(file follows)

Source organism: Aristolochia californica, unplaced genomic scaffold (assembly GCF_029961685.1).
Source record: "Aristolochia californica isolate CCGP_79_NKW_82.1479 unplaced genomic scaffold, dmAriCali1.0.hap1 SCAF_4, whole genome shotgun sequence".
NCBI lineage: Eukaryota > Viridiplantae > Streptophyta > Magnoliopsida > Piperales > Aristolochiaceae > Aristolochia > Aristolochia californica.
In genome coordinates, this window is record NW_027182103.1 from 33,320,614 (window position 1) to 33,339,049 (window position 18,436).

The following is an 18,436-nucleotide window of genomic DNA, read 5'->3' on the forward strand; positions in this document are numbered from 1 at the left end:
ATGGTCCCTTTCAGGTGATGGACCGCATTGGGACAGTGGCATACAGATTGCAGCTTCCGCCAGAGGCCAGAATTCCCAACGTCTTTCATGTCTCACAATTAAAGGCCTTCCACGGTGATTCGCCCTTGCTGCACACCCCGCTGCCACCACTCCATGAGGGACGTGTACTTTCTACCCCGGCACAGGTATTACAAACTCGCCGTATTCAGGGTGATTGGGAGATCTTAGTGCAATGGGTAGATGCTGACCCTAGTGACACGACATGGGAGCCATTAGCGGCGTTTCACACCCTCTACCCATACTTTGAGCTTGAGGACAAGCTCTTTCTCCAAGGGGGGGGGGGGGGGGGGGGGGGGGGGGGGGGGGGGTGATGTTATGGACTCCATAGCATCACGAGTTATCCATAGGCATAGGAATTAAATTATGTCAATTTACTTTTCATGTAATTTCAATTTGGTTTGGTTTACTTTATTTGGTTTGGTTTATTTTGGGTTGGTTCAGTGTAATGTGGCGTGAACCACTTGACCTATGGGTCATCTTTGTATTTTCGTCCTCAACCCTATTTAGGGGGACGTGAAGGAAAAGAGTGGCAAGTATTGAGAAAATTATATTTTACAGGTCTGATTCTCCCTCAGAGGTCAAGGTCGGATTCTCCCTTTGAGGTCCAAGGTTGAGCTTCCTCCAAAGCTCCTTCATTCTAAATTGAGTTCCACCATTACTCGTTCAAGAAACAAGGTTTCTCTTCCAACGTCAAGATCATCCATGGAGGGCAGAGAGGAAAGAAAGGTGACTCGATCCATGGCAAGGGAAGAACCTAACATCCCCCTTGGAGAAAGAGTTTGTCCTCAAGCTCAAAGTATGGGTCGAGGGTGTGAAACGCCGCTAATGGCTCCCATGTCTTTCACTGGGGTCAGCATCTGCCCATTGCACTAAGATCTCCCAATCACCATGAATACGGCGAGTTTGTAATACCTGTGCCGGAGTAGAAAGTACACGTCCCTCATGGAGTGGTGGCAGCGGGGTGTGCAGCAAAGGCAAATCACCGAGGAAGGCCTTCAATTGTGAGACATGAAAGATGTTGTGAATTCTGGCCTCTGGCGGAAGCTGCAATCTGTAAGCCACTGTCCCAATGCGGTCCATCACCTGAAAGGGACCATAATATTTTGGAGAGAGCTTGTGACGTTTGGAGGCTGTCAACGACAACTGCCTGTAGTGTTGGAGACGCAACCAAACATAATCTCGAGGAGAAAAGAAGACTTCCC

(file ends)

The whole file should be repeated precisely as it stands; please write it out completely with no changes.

Source organism: Aristolochia californica, unplaced genomic scaffold (assembly GCF_029961685.1).
Source record: "Aristolochia californica isolate CCGP_79_NKW_82.1479 unplaced genomic scaffold, dmAriCali1.0.hap1 SCAF_4, whole genome shotgun sequence".
NCBI lineage: Eukaryota > Viridiplantae > Streptophyta > Magnoliopsida > Piperales > Aristolochiaceae > Aristolochia > Aristolochia californica.
In genome coordinates, this window is record NW_027182103.1 from 33,320,614 (window position 1) to 33,339,049 (window position 18,436).

The following is an 18,436-nucleotide window of genomic DNA, read 5'->3' on the forward strand; positions in this document are numbered from 1 at the left end:
ATGGTCCCTTTCAGGTGATGGACCGCATTGGGACAGTGGCATACAGATTGCAGCTTCCGCCAGAGGCCAGAATTCCCAACGTCTTTCATGTCTCACAATTAAAGGCCTTCCACGGTGATTCGCCCTTGCTGCACACCCCGCTGCCACCACTCCATGAGGGACGTGTACTTTCTACCCCGGCACAGGTATTACAAACTCGCCGTATTCAGGGTGATTGGGAGATCTTAGTGCAATGGGTAGATGCTGACCCTAGTGACACGACATGGGAGCCATTAGCGGCGTTTCACACCCTCTACCCATACTTTGAGCTTGAGGACAAGCTCTTTCTCCAAGGGGGGGGGGGGGGGGGGGGGGGGGGGGGGGGGGGGTGATGTTATGGACTCCATAGCATCACGAGTTATCCATAGGCATAGGAATTAAATTATGTCAATTTACTTTTCATGTAATTTCAATTTGGTTTGGTTTACTTTATTTGGTTTGGTTTATTTTGGGTTGGTTCAGTGTAATGTGGCGTGAACCACTTGACCTATGGGTCATCTTTGTATTTTCGTCCTCAACCCTATTTAGGGGGACGTGAAGGAAAAGAGTGGCAAGTATTGAGAAAATTATATTTTACAGGTCTGATTCTCCCTCAGAGGTCAAGGTCGGATTCTCCCTTTGAGGTCCAAGGTTGAGCTTCCTCCAAAGCTCCTTCATTCTAAATTGAGTTCCACCATTACTCGTTCAAGAAACAAGGTTTCTCTTCCAACGTCAAGATCATCCATGGAGGGCAGAGAGGAAAGAAAGGTGACTCGATCCATGGCAAGGGAAGAACCTAACATCCCCCTTGGAGAAAGAGTTTGTCCTCAAGCTCAAAGTATGGGTCGAGGGTGTGAAACGCCGCTAATGGCTCCCATGTCTTTCACTGGGGTCAGCATCTGCCCATTGCACTAAGATCTCCCAATCACCATGAATACGGCGAGTTTGTAATACCTGTGCCGGAGTAGAAAGTACACGTCCCTCATGGAGTGGTGGCAGCGGGGTGTGCAGCAAAGGCAAATCACCGAGGAAGGCCTTCAATTGTGAGACATGAAAGATGTTGTGAATTCTGGCCTCTGGCGGAAGCTGCAATCTGTAAGCCACTGTCCCAATGCGGTCCATCACCTGAAAGGGACCATAATATTTTGGAGAGAGCTTGTGACGTTTGGAGGCTGTCAACGACAACTGCCTGTAGTGTTGGAGACGCAACCAAACATAATCTCGAGGAGAAAAGAAGACTTCCC